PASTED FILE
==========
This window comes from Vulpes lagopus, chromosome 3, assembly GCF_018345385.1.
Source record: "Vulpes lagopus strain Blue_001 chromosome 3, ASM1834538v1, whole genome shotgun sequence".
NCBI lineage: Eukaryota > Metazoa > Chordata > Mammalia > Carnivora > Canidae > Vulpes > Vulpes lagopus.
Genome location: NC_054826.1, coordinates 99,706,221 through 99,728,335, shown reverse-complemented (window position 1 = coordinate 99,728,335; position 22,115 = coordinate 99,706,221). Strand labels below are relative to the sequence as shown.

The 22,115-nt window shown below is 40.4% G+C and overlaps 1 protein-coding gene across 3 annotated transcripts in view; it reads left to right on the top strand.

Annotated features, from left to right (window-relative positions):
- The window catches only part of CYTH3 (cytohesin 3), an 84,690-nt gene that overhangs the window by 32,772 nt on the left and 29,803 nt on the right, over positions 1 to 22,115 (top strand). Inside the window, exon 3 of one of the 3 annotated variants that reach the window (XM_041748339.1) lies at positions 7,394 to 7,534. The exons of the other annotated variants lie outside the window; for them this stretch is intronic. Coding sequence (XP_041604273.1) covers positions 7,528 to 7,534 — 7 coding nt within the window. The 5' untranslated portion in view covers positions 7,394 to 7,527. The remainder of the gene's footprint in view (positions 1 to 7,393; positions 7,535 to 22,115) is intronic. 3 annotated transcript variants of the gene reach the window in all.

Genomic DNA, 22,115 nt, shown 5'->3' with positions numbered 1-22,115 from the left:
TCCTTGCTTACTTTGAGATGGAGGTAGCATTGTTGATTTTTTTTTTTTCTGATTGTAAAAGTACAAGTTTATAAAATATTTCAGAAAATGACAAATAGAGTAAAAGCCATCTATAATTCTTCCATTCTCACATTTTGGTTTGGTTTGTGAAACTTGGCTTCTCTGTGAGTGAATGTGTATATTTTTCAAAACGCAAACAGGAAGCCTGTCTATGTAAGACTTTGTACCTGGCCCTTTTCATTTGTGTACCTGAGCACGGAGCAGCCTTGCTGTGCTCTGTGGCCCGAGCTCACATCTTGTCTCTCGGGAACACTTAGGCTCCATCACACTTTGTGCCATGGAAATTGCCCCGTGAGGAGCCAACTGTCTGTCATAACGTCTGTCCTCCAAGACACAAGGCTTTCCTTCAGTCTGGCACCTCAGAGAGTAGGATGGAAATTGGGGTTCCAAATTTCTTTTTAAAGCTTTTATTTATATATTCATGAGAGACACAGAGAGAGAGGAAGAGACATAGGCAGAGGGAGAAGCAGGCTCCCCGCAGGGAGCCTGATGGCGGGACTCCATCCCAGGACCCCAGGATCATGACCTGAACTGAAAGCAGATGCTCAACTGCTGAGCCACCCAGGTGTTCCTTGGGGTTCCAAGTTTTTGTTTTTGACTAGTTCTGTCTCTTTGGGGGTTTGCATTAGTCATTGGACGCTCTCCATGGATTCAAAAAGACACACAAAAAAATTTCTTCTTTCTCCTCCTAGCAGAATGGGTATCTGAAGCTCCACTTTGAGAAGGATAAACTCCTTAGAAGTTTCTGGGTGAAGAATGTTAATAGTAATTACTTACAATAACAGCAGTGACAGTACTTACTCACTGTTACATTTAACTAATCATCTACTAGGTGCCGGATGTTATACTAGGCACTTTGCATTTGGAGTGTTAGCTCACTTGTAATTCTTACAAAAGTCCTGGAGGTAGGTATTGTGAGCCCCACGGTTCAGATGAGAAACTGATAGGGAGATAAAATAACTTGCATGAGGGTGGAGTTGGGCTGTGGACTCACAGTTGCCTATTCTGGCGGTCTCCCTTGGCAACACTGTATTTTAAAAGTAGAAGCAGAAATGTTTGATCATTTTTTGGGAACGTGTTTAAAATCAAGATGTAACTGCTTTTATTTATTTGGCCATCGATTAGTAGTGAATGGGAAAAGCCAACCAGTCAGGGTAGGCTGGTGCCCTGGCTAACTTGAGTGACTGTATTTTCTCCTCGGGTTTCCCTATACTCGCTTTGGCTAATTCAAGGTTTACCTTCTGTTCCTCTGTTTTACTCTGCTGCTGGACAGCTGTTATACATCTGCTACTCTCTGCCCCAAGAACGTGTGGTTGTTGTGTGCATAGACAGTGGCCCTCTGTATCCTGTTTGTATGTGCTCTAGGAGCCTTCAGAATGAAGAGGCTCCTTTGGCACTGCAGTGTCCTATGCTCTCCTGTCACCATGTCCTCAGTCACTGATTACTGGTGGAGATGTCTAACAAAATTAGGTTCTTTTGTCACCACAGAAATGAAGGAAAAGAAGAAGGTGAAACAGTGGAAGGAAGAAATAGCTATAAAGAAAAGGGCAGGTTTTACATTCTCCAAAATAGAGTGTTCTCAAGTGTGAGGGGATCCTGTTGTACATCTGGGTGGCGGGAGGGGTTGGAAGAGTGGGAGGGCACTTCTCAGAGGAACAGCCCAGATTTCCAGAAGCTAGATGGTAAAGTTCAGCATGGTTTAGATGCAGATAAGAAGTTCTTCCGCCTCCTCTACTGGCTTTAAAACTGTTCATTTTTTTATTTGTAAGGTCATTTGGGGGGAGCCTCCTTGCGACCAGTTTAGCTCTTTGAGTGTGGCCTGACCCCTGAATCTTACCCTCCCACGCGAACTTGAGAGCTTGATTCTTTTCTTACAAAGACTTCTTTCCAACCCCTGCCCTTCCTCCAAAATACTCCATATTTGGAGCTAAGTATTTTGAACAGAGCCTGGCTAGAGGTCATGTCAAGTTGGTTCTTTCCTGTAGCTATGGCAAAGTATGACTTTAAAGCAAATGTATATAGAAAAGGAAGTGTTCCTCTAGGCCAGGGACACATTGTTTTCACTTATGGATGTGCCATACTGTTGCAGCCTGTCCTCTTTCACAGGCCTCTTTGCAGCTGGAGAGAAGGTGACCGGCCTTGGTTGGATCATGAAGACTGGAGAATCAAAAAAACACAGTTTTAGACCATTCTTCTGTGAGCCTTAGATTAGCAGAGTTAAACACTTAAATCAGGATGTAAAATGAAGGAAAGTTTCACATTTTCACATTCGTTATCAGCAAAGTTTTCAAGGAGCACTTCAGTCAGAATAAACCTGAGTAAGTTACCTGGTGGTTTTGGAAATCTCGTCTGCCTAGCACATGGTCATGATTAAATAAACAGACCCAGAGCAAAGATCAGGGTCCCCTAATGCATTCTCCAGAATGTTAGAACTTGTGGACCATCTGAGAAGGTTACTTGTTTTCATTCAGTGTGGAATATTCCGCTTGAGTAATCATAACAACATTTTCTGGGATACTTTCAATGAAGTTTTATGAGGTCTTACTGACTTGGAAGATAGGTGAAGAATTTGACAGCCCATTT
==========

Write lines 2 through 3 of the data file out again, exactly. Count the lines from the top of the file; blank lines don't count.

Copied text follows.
Source record: "Vulpes lagopus strain Blue_001 chromosome 3, ASM1834538v1, whole genome shotgun sequence".
NCBI lineage: Eukaryota > Metazoa > Chordata > Mammalia > Carnivora > Canidae > Vulpes > Vulpes lagopus.